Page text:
These correlation studies show the measured pEW minus the expected pEW for the corresponding epoch for the full sample of normal SNe Ia vs. SALT lightcurve parameter (stretch, colour) for epoch ranges around peak (±3 days). Indicators chosen are the ones showing largest correlation for this epoch range.

Open with DEXTER
In the text
thumbnail Fig. 12

These correlation studies show ΔpEW, the measured pEW minus the expected pEW for the corresponding epoch (for the full sample of normal SNe Ia), vs. SALT lightcurve parameter (stretch, colour) for different epoch intervals. These are given above each panel. The Spearman correlation coefficient is given in each plot. MC simulations show that the chance that these correlations are random consequences of a search through epoch ranges is one or less in 1000.

Open with DEXTER
In the text
thumbnail Fig. 13

These correlation studies show ΔpEW, the measured pEW minus the expected pEW (for the corresponding epoch for the full sample of normal SNe Ia), vs. MLCS2k2 lightcurve parameter (Δ, AV) for different epoch intervals. These are given above each panel. The Spearman correlation coefficient is given in each plot. The epoch ranges were chosen to correspond to those used in Fig. 12. For the post lightcurve peak epoch range (0−8) we include correlations with both Δ and AV.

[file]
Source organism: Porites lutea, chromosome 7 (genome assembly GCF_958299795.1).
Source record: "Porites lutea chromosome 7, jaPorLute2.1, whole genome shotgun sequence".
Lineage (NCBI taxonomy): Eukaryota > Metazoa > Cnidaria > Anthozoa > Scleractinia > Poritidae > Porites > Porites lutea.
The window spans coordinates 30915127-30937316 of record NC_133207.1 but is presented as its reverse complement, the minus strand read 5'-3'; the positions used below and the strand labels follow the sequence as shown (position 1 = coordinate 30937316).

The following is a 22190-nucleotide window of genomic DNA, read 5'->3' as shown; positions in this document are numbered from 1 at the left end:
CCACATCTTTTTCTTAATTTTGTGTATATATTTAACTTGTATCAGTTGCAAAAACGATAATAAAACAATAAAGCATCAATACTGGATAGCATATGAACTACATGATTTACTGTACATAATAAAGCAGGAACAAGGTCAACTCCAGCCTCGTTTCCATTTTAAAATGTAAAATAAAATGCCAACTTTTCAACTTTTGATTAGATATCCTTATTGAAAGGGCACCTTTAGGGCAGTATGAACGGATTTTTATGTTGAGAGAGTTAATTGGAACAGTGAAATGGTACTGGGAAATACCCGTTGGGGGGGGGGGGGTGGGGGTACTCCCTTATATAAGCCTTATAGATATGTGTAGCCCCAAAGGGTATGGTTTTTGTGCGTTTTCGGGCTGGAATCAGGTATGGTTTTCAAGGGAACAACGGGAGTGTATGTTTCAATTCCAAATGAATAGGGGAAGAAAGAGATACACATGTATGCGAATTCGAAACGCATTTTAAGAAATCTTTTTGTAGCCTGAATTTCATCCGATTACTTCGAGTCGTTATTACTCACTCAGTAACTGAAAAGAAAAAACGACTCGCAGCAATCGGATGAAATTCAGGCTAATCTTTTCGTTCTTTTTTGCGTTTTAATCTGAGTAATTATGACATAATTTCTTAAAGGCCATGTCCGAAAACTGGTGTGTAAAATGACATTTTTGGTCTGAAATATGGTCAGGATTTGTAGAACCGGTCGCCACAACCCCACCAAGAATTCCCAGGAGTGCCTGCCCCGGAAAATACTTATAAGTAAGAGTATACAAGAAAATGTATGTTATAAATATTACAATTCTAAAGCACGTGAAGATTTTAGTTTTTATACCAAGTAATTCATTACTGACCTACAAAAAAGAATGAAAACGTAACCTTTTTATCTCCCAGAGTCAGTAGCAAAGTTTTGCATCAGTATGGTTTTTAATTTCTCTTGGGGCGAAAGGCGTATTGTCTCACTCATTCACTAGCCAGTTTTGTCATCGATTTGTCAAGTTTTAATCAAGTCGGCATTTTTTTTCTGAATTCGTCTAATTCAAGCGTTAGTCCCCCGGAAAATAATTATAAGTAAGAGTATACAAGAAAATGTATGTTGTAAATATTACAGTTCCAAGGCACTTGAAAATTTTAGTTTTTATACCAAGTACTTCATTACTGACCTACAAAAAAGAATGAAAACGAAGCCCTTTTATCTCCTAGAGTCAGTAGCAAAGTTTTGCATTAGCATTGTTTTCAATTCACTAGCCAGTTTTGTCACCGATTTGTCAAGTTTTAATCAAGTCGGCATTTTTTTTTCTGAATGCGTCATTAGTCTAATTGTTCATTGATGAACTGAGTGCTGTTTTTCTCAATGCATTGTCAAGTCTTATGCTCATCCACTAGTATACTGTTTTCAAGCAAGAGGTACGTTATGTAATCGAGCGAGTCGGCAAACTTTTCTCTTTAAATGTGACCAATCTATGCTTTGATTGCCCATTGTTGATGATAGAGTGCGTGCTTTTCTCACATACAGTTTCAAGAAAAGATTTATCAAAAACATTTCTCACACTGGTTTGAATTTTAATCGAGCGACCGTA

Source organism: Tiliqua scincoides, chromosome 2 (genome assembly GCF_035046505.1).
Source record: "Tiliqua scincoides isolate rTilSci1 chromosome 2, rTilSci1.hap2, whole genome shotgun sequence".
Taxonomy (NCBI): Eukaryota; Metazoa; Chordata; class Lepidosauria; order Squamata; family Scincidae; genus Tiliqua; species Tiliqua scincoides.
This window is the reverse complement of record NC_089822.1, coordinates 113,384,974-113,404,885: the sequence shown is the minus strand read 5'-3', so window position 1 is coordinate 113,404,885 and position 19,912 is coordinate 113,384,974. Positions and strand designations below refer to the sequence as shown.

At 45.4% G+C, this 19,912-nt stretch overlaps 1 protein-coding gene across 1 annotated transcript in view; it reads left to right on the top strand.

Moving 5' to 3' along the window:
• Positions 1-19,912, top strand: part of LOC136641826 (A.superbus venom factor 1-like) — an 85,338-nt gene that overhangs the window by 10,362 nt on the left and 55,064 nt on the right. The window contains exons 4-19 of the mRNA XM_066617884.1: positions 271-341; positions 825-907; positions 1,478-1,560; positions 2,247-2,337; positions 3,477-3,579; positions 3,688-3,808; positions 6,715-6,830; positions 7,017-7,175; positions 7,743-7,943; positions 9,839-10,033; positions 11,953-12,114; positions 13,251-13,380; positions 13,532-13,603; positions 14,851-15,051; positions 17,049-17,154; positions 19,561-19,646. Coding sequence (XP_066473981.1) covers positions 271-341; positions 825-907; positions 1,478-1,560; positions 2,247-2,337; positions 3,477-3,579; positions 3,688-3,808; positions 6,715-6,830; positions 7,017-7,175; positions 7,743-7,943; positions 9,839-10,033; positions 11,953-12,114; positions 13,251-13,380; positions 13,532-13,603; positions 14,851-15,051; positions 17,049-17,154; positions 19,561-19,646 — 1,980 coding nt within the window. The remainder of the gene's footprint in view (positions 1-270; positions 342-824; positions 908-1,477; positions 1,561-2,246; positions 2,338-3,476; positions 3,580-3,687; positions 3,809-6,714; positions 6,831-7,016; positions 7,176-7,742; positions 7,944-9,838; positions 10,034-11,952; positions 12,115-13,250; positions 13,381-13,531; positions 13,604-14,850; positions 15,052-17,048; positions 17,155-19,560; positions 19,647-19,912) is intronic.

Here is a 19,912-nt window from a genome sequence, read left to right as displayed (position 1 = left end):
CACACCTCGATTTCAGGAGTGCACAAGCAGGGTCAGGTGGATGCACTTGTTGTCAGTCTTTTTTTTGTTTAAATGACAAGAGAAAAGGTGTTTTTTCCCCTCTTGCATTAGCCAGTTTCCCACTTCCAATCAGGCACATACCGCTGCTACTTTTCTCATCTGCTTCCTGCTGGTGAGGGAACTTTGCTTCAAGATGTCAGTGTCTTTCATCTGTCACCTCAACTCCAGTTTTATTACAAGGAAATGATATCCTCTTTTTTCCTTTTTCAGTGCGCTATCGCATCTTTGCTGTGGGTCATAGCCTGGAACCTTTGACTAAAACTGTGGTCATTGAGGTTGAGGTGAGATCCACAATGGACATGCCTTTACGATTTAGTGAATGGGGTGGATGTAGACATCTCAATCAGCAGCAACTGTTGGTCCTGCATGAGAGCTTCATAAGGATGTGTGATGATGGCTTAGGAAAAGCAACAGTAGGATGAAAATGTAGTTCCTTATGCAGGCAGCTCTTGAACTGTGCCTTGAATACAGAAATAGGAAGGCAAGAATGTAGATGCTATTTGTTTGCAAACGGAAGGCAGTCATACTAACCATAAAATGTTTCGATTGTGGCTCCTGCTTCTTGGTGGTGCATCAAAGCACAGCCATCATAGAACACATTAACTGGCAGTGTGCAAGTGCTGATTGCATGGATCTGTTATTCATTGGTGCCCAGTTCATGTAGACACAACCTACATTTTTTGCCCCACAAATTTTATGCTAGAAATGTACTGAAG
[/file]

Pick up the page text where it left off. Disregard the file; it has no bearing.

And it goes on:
Open with DEXTER
In the text
thumbnail Fig. 14

Pseudo equivalent width of feature 2 compared with host galaxy properties. Left panels: pre peak epochs (−9 to 2) with colours marking low/high lightcurve stretch SNe. Right panels: post peak epochs (0 to 8) with colours marking low/high lightcurve colour SNe. Top: host type vs. pEW (0 not star forming, 1 moderately star forming, 2 highly star forming. Middle: Log of Host galaxy mass (M) vs. pEW. Bottom: Log specific start formation rate (log sSFR, yr-1) vs. pEW.

Open with DEXTER
In the text
thumbnail Fig. 15

Composite spectra constructed from all peak spectra (NTT/NOT as well as reference SNe), divided according to stretch. The average lightcurve stretch, s, is printed in each panel, increasing from left to right. The average epoch, e, is also included for each composite. The plots show both the composite (thick red) and individual (grey) spectra.

Open with DEXTER
In the text
thumbnail Fig. 16

Composite spectra constructed from all spectra with epochs in the range (3−8). The left panel composite is based on spectra with colour below average, the right panel one is based on spectra with colour above average. The plots show both composite (red) and individual (grey) spectra. The average SALT colours and epochs are printed for each composite, as well as the pEW for the indicated region. The dashed square marks a region where a small feature seems to exist only in the low colur sample (SALT c  <  0.03), either because it is not resolved or because it is very rare among the higher colour SNe (0.03  <  SALT c  <  0.3).